3.7 Bilingual support

Language is our most important medium of communication. The acquisition of language is an autonomously constructive process in which the child is dependent on active stimulation. It is never complete and includes both language comprehension and speaking skills. Native speakers of English work in the groups. On the other hand, we offer German-speaking children the possibility of foreign language education through the ‘immersion method’. Immersion, which means language bath, is a modern and very successful method of language teaching. A central point is the mediation in context, the so-called ‘contextualization’. What is said is supported by actions and gestures and only by one specific person, the native speaker. Age-appropriate games in English and interaction with children of different languages provide additional support for language acquisition. This gives the children the chance to adopt a light-hearted and experimental attitude and to acquire a foreign language in normal daily interaction.

3.8 Importance of free play

During free play, the children experience themselves in the group, can make social contacts and assert their own place in the group structure. Free play is therefore an important instrument for the acquisition of social skills. Children need freedom to make decisions and have experiences. Only the child itself knows its respective need and should be allowed to express this in free play. An overabundance of activities as well as permanent control on the part of adults restrict the child’s experience. The aim is to give the children the confidence to explore their environment themselves and thus to strengthen the children’s sense of self-efficacy.

During this free time, the children learn to solve conflicts more independently, to share a wide variety of materials, to make their own decisions and to deal with group circumstances on their own. During the free play phase, the teachers have the opportunity to observe the children in the group process. This is of central importance to us, as it gives us clues about stamina and concentration, motor skills or interaction with other children. During this time, the teachers are contact persons, supporters or comforters, but not leaders or determiners of the game.


3.9 Importance of the Home Group

In the home group, the child experiences a sense of belonging and “we”, a bond that is a basic need of every human being. Through the fixed reference persons and the daily contacts with the other children, sustainable relationships are established and strengthened. This creates a feeling of safety and security.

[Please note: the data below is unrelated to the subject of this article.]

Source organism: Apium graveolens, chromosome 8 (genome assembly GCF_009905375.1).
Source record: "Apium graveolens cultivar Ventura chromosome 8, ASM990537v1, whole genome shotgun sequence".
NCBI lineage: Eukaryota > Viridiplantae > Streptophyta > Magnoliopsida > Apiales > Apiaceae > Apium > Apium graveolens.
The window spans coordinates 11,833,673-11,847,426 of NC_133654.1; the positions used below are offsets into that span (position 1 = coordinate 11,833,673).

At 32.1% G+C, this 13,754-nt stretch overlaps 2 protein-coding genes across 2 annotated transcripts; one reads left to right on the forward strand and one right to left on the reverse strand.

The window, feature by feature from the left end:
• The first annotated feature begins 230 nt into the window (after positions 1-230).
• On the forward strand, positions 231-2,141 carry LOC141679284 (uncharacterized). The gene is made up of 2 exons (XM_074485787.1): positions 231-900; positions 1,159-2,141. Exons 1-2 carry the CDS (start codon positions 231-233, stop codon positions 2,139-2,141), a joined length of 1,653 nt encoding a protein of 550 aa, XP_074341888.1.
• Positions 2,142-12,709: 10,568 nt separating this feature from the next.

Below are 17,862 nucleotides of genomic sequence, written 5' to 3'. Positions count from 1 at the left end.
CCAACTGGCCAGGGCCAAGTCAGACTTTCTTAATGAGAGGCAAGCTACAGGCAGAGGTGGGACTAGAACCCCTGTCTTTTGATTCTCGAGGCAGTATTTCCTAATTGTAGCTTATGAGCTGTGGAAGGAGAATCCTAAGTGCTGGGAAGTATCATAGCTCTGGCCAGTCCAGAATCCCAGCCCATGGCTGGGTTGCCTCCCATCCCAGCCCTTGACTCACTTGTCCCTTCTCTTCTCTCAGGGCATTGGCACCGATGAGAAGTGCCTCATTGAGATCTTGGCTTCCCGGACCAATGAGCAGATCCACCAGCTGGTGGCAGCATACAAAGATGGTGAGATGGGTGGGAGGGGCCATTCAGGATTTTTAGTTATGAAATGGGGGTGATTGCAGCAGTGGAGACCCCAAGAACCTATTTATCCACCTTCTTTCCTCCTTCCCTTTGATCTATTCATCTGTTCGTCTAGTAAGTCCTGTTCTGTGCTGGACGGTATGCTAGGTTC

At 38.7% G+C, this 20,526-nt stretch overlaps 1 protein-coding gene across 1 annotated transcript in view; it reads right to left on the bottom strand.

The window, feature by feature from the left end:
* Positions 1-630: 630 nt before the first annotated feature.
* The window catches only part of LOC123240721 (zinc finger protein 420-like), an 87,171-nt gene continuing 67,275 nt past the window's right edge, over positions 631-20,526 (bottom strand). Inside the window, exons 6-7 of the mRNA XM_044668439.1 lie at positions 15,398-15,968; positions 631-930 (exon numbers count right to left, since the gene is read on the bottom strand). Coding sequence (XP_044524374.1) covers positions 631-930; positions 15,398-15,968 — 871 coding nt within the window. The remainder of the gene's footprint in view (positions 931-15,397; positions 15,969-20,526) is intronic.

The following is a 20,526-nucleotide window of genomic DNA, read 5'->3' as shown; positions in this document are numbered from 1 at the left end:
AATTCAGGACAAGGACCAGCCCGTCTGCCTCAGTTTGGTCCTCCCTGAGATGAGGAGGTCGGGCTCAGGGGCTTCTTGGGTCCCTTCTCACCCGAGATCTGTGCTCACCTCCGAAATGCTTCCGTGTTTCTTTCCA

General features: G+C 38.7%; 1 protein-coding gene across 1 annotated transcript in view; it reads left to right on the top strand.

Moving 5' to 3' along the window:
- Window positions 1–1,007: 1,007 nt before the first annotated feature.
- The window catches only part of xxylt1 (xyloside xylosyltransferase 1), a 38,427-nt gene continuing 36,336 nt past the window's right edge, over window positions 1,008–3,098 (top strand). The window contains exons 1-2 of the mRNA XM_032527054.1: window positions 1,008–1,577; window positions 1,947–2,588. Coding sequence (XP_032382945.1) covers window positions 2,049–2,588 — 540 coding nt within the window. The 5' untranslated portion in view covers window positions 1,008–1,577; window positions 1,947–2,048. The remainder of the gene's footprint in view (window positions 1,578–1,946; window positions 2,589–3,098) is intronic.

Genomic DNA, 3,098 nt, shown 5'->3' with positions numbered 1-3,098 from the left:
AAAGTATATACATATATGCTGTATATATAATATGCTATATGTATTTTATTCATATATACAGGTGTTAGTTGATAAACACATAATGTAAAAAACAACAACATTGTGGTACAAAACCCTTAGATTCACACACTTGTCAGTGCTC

The group work offers the educators the opportunity to observe individual children in a targeted manner, for example, in order to be able to regularly draw up a development sheet according to Beller in the crèche and Sismik/ Seldak and Perik in the kindergarten.

Beyond the settling-in period, the emotional relationship can be intensified in the home group, which is particularly important for babies, toddlers and kindergarten children.


3.10 Age-appropriate promotion

Since the groups at the Bauernhofkita are mixed in age, we consider targeted age-appropriate support to be very important. Each specialist and supplementary staff member therefore responds individually to each child, picks up the child where it stands and offers a space for the children to experience through pedagogical offers, projects or by offering a wide range of materials. Depending on the type of offer, care is taken not to exceed the group size. This means that the younger children are not overchallenged and the older children are not underchallenged. We are not bound to fixed times or a certain room, but can also integrate our contents accordingly in the garden, the animal pasture, with our beds or on walks to the forest or to the Feldmoching lake.

3.11 Ethical and religious education and upbringing

The Bauernhofkita is not bound to a denomination. Nevertheless, we work according to Christian values and celebrate traditional festivals such as Easter, St. Martin and Christmas. Many children of different cultures and nationalities are cared for here at the Bauernhofkita. In the initial interview, we talk with the parents about their wishes and attitudes. We take the parents’ values into account as much as possible and therefore, for example, completely avoid pork in our facility.

3.12 Musical education and upbringing

In our morning circle we sing current songs with the children every day. We specifically use Orff instruments for support and the children can try out different instruments. As a specific pedagogical offer we also like to use sound stories for musical promotion. We practice songs and small dances with the children and perform them for the parents at festivals and celebrations. In everyday life we often use music as an accompaniment, such as the “tidying up song” during tidying up in the group or in the garden. Copies of the current songs are always available in the farm nursery for parents to take home.

3.13 Information technology education, media literacy and education